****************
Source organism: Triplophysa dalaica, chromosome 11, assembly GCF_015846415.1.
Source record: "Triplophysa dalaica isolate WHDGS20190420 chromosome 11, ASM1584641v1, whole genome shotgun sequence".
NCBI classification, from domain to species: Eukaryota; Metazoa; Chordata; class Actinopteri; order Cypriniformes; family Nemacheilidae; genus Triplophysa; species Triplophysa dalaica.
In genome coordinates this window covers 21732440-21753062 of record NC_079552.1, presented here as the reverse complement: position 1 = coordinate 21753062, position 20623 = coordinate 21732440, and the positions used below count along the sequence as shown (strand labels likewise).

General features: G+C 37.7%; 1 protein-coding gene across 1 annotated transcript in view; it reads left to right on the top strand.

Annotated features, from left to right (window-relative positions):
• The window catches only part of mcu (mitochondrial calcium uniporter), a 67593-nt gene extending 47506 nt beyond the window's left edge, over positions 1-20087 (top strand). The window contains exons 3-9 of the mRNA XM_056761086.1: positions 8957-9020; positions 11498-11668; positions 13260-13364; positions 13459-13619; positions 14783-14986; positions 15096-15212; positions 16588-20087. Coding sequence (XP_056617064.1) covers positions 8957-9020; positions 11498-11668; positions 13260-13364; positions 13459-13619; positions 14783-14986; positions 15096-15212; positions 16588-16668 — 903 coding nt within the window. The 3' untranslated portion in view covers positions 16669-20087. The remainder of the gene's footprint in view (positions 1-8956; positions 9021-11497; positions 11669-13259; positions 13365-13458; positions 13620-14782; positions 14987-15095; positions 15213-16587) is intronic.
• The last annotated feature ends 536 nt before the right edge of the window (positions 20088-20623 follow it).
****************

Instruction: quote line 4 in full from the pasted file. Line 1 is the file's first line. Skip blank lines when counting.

In genome coordinates this window covers 21732440-21753062 of record NC_079552.1, presented here as the reverse complement: position 1 = coordinate 21753062, position 20623 = coordinate 21732440, and the positions used below count along the sequence as shown (strand labels likewise).